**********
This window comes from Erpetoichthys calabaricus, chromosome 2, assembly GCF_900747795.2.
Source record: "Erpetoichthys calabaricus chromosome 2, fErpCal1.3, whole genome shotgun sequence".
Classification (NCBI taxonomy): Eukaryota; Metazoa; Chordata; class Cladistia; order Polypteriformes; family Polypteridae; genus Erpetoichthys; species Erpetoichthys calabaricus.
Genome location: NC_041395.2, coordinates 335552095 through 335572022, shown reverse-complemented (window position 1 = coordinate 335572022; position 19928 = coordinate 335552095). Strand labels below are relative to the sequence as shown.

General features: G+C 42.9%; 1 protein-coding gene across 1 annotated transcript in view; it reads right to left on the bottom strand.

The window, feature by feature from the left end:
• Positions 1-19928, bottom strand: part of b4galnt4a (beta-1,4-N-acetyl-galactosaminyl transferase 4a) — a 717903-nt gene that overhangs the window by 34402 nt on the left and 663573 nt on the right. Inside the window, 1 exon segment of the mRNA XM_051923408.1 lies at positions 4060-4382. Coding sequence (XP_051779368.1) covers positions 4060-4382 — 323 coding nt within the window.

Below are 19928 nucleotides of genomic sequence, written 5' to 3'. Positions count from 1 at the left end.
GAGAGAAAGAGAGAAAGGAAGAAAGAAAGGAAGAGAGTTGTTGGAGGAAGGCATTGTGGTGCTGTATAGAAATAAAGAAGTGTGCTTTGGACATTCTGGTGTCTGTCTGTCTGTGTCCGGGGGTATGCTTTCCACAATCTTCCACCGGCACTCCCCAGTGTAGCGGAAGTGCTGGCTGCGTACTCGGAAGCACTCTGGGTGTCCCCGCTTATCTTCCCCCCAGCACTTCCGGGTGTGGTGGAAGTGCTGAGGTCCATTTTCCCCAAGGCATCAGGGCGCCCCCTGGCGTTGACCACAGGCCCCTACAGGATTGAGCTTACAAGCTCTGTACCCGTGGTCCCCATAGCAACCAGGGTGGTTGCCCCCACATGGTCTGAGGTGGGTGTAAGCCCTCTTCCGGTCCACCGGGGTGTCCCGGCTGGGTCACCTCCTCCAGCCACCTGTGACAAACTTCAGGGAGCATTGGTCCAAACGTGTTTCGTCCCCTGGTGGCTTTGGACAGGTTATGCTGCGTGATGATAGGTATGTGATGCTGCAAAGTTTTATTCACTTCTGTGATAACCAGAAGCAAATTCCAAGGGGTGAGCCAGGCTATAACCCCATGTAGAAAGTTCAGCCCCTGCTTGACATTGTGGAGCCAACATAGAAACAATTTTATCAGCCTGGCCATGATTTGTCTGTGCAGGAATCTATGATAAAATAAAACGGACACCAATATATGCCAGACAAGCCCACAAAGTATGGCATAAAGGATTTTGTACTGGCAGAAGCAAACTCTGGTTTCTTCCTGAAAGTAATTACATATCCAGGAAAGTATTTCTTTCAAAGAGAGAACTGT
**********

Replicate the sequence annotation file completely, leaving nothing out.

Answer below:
This window comes from Erpetoichthys calabaricus, chromosome 2, assembly GCF_900747795.2.
Source record: "Erpetoichthys calabaricus chromosome 2, fErpCal1.3, whole genome shotgun sequence".
Classification (NCBI taxonomy): Eukaryota; Metazoa; Chordata; class Cladistia; order Polypteriformes; family Polypteridae; genus Erpetoichthys; species Erpetoichthys calabaricus.
Genome location: NC_041395.2, coordinates 335552095 through 335572022, shown reverse-complemented (window position 1 = coordinate 335572022; position 19928 = coordinate 335552095). Strand labels below are relative to the sequence as shown.

General features: G+C 42.9%; 1 protein-coding gene across 1 annotated transcript in view; it reads right to left on the bottom strand.

The window, feature by feature from the left end:
• Positions 1-19928, bottom strand: part of b4galnt4a (beta-1,4-N-acetyl-galactosaminyl transferase 4a) — a 717903-nt gene that overhangs the window by 34402 nt on the left and 663573 nt on the right. Inside the window, 1 exon segment of the mRNA XM_051923408.1 lies at positions 4060-4382. Coding sequence (XP_051779368.1) covers positions 4060-4382 — 323 coding nt within the window.

Below are 19928 nucleotides of genomic sequence, written 5' to 3'. Positions count from 1 at the left end.
GAGAGAAAGAGAGAAAGGAAGAAAGAAAGGAAGAGAGTTGTTGGAGGAAGGCATTGTGGTGCTGTATAGAAATAAAGAAGTGTGCTTTGGACATTCTGGTGTCTGTCTGTCTGTGTCCGGGGGTATGCTTTCCACAATCTTCCACCGGCACTCCCCAGTGTAGCGGAAGTGCTGGCTGCGTACTCGGAAGCACTCTGGGTGTCCCCGCTTATCTTCCCCCCAGCACTTCCGGGTGTGGTGGAAGTGCTGAGGTCCATTTTCCCCAAGGCATCAGGGCGCCCCCTGGCGTTGACCACAGGCCCCTACAGGATTGAGCTTACAAGCTCTGTACCCGTGGTCCCCATAGCAACCAGGGTGGTTGCCCCCACATGGTCTGAGGTGGGTGTAAGCCCTCTTCCGGTCCACCGGGGTGTCCCGGCTGGGTCACCTCCTCCAGCCACCTGTGACAAACTTCAGGGAGCATTGGTCCAAACGTGTTTCGTCCCCTGGTGGCTTTGGACAGGTTATGCTGCGTGATGATAGGTATGTGATGCTGCAAAGTTTTATTCACTTCTGTGATAACCAGAAGCAAATTCCAAGGGGTGAGCCAGGCTATAACCCCATGTAGAAAGTTCAGCCCCTGCTTGACATTGTGGAGCCAACATAGAAACAATTTTATCAGCCTGGCCATGATTTGTCTGTGCAGGAATCTATGATAAAATAAAACGGACACCAATATATGCCAGACAAGCCCACAAAGTATGGCATAAAGGATTTTGTACTGGCAGAAGCAAACTCTGGTTTCTTCCTGAAAGTAATTACATATCCAGGAAAGTATTTCTTTCAAAGAGAGAACTGT